The United State Government Presidents Emergency Fund for AID’S Relief PEPFAR funded programs invested over USD$ 1.8 Billion in HIV related financing for Uganda between 2004 and 2011.PEPFAR currently contributes over 85% of the national HIV response through projects implemented by international and local NGO’s which provide free HIV services or significantly support such services at public facilities. PEPFAR funding has already reduced and now requires cost sharing assurance from the government if it is to continue.

PEPFAR has committed significant technical and financial resources to the fight against HIV, working with local partners in Uganda to promote prevention programs, increase the number of patients receiving antiretroviral therapy ART and strengthen national coordination and monitoring of programs.

USAID support for strengthening of Uganda decentralized health system and strives to improve the quality of and access to HIV services, maternal and child health services was a land mark in history of struggles against HIV epidemic in Uganda. USAID supported a numbers of CSO’s to address HIV prevention, care and treatment programs , including provisions for OVC through direct grant funding to NNGO’s, the Inter Religious Council of Uganda and mechanism such as the USAID –CORE initiative  which was supported by USAID Washington DC based office.

The CORE initiative expanded services for youth and for OVC by facilitating collaboration between Government of Uganda and CSO’s .This included enhancing the effectiveness of the Uganda Aids Commission in coordinating efforts to reduce vulnerability to HIV among youth and providing capacity building and technical support to NGO’s and CSO’s for improving programs quality and sealing up youth prevention, and care and support activities for OVC.

The bulk of the work in the fight against HI in Uganda remains largely at the hands of donors. It is no doubt that Museveni‘s regime of has relied on donors support more than any other government in Uganda.

HIV/AID’S was identified in Uganda in 1982 in a fishing village on the western shores of Lake Victoria .Since then the disease has had a very dangerous effects on the people, economic and social structures of Uganda.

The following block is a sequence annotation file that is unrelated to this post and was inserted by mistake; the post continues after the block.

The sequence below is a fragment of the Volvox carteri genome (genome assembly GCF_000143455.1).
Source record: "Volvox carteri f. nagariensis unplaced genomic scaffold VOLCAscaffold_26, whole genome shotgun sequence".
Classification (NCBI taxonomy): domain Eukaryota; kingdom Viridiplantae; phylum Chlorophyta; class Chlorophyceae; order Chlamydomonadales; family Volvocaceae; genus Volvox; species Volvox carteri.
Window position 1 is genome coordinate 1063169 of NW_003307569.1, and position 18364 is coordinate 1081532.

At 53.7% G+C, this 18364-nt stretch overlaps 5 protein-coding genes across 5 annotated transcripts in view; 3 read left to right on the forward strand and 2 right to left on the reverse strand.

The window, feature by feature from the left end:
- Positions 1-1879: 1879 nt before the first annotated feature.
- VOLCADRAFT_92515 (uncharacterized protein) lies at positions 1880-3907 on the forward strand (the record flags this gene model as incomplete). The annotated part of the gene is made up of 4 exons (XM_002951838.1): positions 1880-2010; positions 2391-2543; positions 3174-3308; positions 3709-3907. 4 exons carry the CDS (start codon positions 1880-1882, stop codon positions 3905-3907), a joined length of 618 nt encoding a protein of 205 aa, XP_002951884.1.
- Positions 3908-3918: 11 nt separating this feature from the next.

In the late 1980’s, Uganda experienced the worst epidemics. This was exacerbated by social stigma and insecurity related to economic crisis and war.

By 1997, the Ugandan health system was strained to a breaking point in a country where the per capita health expenditure at it best was under $3.HIV patients related illness occupied more than 55 percent of the beds in the hospitals. By 2000 the numbers of HIV bed ridden patients had increased to 70% according to the ministry of Health reports of 2001.

In 1998, an estimated 1.9 million people were living with HIV/AID’s according to UNAIDS’s reports of 1999.AIDS’s had overtaken malaria as a leading cause of death among people aged 12-49 years and AID’s was responsible for 12 percent of all deaths. More than 500,000 people had lost their lives to HIV/AID’s epidemic, leaving behind an estimated Two million orphans who had lost one or both parents. Extended families were the only solutions to cater for these increased numbers of orphans.

As the epidemic continued to spreads and increase in Africa in the early and mid 1990\s, prevalence rates in Uganda were reported to be declining particularly from 1993.

Development partners and donors that supported the struggles against HIV/AID’s in Uganda began using Uganda as a success story and an example to argue that, with proper resources and appropriate prevention messages, HIV/AID’s could be controlled.